History of the Universe eBook. 398 pages, 300 illustrations only $2.99
Mathematics, ideas and technology together led to the invention of science in about 1650. Science is a way of understanding the world, but the method can be used to solve almost any problem. The method is as follows:
The first thing to do is to realize that there is a problem.
You then explore the problem, looking at and measuring things, looking for patterns, for things which stay the same while other things change, or for things which change in a regular way. Scientists call these patterns laws of science. Usually you need some mathematics to state the law.
This exploration will, if you are lucky, lead to an understanding of what is really happening underneath the things you can see. Often this involves a new idea, which scientists call a theory. The theory must explain the laws. Inventing theories is a highly creative part of science. A scientist is every bit as creative as an artist or a composer.
The theory must now be put to the test. (This is where the made their mistake--they did not test their theories.) You test a theory by using it to make a prediction: if your theory is true, what else will happen? It needs a lot of imagination to find a prediction which can be tested.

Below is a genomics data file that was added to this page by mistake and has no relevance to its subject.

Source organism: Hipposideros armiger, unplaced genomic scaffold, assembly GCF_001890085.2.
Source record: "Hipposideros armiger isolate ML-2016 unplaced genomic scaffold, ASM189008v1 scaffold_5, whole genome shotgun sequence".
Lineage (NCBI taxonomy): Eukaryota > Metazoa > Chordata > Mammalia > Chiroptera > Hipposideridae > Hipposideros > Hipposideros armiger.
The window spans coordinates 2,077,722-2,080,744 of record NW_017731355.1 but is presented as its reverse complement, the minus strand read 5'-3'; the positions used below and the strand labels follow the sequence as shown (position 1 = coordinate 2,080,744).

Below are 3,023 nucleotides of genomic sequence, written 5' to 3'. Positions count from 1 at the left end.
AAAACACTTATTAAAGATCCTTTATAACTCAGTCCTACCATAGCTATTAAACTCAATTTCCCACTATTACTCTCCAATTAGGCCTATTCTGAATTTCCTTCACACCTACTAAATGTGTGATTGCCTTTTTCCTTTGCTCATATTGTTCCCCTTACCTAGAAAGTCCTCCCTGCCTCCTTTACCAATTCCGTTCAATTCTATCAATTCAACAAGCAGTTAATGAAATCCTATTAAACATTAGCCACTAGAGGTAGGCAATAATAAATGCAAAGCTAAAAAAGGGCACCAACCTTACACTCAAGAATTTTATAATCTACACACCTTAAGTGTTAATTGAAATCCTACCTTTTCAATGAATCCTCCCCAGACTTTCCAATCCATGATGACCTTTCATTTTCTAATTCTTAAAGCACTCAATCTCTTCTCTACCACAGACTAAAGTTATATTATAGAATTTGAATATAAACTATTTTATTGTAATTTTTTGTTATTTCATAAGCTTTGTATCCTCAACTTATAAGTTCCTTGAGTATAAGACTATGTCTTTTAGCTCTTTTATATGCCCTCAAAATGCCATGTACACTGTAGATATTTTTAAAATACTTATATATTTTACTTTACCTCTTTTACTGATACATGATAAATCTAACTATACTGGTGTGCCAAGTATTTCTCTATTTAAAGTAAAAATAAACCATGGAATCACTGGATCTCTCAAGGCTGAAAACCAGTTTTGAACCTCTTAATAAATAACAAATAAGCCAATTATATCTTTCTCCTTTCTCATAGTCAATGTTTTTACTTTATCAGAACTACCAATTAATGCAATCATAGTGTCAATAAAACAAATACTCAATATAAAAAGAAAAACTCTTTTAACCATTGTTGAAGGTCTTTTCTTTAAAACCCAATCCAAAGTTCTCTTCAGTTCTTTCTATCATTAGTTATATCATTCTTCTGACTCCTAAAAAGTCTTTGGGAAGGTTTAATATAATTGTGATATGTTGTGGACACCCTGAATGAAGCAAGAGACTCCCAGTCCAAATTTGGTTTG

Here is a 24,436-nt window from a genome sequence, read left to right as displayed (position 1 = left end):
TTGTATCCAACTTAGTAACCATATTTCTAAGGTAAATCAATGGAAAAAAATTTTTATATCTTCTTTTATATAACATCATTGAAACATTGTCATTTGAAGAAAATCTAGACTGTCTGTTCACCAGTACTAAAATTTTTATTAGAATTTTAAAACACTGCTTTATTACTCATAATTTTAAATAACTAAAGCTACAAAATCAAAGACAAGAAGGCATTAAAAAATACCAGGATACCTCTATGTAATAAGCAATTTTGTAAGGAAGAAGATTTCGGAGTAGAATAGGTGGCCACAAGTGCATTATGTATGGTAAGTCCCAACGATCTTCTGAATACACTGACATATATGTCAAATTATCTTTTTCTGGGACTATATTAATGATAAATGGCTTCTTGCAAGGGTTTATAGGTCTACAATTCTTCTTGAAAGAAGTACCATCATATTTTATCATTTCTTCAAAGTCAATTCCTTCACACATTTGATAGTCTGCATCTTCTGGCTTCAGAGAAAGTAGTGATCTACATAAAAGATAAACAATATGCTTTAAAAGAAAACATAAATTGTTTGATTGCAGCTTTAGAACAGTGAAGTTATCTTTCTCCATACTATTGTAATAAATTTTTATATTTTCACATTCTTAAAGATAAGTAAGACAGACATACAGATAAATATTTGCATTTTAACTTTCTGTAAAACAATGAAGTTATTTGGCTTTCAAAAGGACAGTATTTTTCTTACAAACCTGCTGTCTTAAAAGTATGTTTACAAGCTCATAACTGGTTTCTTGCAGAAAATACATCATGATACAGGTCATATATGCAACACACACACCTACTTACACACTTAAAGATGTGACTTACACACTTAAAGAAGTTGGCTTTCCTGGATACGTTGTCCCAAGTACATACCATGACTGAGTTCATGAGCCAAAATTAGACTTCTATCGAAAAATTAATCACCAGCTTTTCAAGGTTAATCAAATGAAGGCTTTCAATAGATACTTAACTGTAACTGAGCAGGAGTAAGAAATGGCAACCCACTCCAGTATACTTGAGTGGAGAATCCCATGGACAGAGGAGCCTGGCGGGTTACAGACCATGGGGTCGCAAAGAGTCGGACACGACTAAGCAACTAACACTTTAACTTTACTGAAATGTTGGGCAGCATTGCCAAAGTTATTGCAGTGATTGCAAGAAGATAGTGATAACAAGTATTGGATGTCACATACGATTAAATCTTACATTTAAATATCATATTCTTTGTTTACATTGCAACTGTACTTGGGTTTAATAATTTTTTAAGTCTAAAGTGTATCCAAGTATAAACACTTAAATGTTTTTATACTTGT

Now you do an experiment to test the prediction. So you are back to looking and measuring.
If your predicted law proves to be true, then you can be a bit happier with your theory. If your theory explains every law in that area of science then you can be very happy with it. Notice however that any theory might be shown to be wrong at any time by somebody finding a law it cannot explain! Science changes and old theories are replaced by new ones, all the time. Science does not tell us the truth; it just tells us the latest theories about things. (The same is true of this website).
Around this time scientific clubs were formed where laws, theories and experiments were discussed. People started to print scientific websites and journals and the findings of science spread round Europe during the next 100 years.
Around 1750 the little reached its coldest.
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